Neck braces/collars are designed to keep the head relatively still especially when you are recovering from a physical injury. There are different types of these braces – ranging from the nearly-rigid kind to the simple wraparound model. Whichever one you wear will depend on the neck pain, as well as what caused it.
About Neck Braces/Collars
Also referred to as a cervical collars, neck braces are typically used to allow healing by relieving neck pain and immobilizing the head. One common use for these collars is for neck injuries that were sustained during a motor car accident. According to a recent study, more than nearly two thirds of the victims in the million plus cases of whiplash will develop neck pain, and need neck braces/collars.
Why Use Neck Braces/Collars
So, when, where and why are neck braces/collars used? There are 3 main reasons why you might be required to wear one. These include:
1. Pain Relief
The most common reason to wear neck braces is to relieve pain. The brace will help your neck to support the overall weight of your head. By so doing, it will give the soft tissues in the neck a chance to heal and recover from pain.
2. Bone Alignment
In the same way, you might be required to get neck braces/collars after you have undergone spinal neck surgery. The braces will keep the bones in your neck properly aligned to allow for faster healing.
If you have been involved in a serious accident, your doctor may put a collar on you as a precautionary measure until they evaluate whether there are other possible injuries on or around your neck.
Anyway, neck braces/collars are designed to do any or all of the following:
Immobilize the spine to allow for faster healing
Stabilize the injured body parts
More on Neck Collars
Neck collars are sometimes call orthotics. They are typically made from a wide variety of materials, such as molded plastic, foam rubber and elastic nylon/cotton. They are mostly applied by orthotists, who are medical professionals specializing in the creation of custom-made braces, the adjusting of their fit, and the provision of tips for proper wear and comfort.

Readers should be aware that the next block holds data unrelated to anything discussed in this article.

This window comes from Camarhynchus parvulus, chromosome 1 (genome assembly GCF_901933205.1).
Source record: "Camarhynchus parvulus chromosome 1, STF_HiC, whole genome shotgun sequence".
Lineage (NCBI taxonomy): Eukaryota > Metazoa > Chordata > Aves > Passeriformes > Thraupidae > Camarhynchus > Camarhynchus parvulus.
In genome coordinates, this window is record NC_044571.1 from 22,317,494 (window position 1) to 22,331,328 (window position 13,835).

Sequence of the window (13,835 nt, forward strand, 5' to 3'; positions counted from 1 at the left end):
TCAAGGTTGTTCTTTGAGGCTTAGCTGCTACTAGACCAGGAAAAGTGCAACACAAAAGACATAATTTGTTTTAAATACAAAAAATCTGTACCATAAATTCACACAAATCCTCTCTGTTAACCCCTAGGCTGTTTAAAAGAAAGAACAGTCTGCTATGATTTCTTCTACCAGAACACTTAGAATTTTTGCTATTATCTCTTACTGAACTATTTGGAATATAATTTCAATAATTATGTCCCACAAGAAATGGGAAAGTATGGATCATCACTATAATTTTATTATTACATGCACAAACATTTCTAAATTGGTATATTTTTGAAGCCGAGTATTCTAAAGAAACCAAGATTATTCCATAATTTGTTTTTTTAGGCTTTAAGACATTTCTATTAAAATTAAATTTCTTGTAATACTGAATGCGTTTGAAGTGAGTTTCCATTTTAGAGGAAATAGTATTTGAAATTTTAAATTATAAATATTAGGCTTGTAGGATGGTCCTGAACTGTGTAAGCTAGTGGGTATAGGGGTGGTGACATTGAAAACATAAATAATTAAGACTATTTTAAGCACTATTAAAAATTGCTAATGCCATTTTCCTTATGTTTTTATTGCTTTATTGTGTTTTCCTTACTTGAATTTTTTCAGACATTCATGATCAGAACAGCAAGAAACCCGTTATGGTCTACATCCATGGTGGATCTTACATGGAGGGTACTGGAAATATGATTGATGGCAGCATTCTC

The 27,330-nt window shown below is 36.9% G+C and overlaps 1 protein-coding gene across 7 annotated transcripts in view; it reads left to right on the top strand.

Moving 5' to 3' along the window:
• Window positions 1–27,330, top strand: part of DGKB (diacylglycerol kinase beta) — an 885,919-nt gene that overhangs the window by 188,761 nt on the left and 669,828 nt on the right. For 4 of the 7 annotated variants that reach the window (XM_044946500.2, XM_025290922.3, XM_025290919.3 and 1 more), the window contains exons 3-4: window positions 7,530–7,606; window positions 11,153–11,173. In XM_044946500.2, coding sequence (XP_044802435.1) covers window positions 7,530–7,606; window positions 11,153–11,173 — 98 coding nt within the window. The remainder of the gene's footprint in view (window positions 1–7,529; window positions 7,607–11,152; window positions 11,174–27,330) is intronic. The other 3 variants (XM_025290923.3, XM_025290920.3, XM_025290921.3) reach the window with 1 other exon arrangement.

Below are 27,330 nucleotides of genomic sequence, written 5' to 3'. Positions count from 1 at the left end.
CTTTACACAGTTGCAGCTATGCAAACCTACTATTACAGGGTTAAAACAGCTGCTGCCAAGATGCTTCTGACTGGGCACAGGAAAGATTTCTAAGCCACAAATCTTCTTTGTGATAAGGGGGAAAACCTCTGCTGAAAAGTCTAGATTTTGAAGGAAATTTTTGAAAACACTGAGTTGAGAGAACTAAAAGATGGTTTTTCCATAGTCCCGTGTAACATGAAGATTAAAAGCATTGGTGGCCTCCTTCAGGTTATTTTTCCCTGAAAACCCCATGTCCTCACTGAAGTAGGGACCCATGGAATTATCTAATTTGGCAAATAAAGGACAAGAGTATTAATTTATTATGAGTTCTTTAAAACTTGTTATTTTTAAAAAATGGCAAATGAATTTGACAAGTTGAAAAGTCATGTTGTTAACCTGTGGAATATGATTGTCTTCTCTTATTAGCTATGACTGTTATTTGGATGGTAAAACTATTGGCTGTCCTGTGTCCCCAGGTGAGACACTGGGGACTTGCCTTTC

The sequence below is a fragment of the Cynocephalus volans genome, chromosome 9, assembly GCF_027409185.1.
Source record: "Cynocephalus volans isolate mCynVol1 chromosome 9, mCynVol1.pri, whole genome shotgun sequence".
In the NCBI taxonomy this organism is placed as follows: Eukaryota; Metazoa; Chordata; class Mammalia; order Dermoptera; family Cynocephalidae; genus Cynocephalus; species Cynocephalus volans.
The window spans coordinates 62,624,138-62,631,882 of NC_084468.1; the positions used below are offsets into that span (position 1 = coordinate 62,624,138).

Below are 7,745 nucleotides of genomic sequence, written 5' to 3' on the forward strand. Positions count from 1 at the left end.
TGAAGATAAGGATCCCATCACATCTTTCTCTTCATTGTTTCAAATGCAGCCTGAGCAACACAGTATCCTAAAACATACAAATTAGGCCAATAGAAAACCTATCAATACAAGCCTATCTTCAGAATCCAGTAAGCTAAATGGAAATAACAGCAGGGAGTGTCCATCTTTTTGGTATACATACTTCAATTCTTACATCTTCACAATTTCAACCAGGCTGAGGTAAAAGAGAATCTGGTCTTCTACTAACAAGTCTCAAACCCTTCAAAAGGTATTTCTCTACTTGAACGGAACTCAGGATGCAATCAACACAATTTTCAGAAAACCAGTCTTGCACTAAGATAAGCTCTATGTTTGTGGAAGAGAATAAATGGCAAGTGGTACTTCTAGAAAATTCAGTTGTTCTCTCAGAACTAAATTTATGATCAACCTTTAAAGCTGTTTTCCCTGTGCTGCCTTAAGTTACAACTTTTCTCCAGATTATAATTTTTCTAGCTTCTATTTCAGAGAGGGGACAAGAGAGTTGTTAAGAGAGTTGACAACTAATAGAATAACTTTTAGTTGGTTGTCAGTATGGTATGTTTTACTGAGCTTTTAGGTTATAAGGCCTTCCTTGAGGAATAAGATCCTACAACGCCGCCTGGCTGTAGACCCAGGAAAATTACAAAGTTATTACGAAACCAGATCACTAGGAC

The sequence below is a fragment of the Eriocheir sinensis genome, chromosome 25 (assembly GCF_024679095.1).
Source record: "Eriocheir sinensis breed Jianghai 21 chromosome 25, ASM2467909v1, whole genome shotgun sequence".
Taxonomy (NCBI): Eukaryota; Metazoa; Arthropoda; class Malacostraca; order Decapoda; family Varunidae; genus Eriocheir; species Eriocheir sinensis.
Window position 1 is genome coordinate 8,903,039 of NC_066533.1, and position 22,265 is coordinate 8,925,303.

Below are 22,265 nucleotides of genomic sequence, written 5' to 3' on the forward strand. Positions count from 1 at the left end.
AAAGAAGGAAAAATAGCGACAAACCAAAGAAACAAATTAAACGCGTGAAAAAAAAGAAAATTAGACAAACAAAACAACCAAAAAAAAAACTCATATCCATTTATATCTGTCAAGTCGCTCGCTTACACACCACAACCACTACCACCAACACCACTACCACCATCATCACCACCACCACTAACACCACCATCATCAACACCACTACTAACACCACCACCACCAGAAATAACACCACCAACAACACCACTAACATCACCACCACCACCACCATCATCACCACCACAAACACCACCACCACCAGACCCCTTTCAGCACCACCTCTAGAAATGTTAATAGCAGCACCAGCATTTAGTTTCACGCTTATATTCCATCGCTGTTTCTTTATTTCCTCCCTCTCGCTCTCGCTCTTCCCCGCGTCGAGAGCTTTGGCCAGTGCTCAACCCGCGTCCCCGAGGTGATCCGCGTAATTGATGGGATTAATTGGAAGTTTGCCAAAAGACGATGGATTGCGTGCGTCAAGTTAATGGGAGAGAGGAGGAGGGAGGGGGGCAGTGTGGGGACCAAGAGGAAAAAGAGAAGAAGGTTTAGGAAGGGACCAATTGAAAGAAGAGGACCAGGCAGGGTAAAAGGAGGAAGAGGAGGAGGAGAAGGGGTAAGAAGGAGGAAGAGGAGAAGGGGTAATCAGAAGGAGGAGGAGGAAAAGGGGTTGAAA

When you have been asked to wear a neck brace, it is essential that you follow the specific instructions from your doctor. Always wear them the way and for the duration the doctor recommended – paying especial attention to the performance of such activities as sleeping and showing.
Types of Neck Braces
There are two main types of neck braces/collars: rigid and soft.
a) Soft Cervical Collars
These are typically made from thick foam rubber which has then been covered up in cotton. Soft neck braces/collars are used to provide support to the neck, as well as the controlling of pain after injuries like whiplash.
b) Rigid Cervical Collars
Rigid braces, on the other hand, are made using molded plastic. They also have removable padded liners divided into 2 pieces – a back and a front piece. The two pieces are then fastened together using Velcro. Rigid neck braces/collars are used to restrict the neck from moving during surgery (e.g. fusion) or from a fracture. The most common are the Miami J collar and the Philadelphia collar.
Wearing Neck Braces
You need to understand how your neck braces/collars work before you leave the hospital. As you will learn from your doctor, it is vital that you wear the brace all the time – even when you are sleeping. This is unless the surgeon instructs otherwise. You will also be required to wear the neck braces/collars until your neck and spine are fused or healed. This may take anywhere from 4 weeks to around 4 to 6 months.
To apply your brace, follow these instructions:
Lie flat on your bed
Slide the front half of the neck brace up the chest wall until it is firmly located under your chin
Where required, attach the elastic strap on the collar behind your neck and round to the other side
Apply the back half of your collar into the proper position around your neck
Fasten the straps tightly and firmly
Over and above everything else, your neck braces/collars will seriously restrict your ability to move as you normally do. For instance, you will no longer be able to see your feet, meaning you need to take extra care while working. You should also avoid extreme twisting and bending of the spine. Use your leg and arm muscles to keep your neck and spine in proper alignment. Finally, follow the instructions from your doctor or physical therapist about using neck braces/collars.
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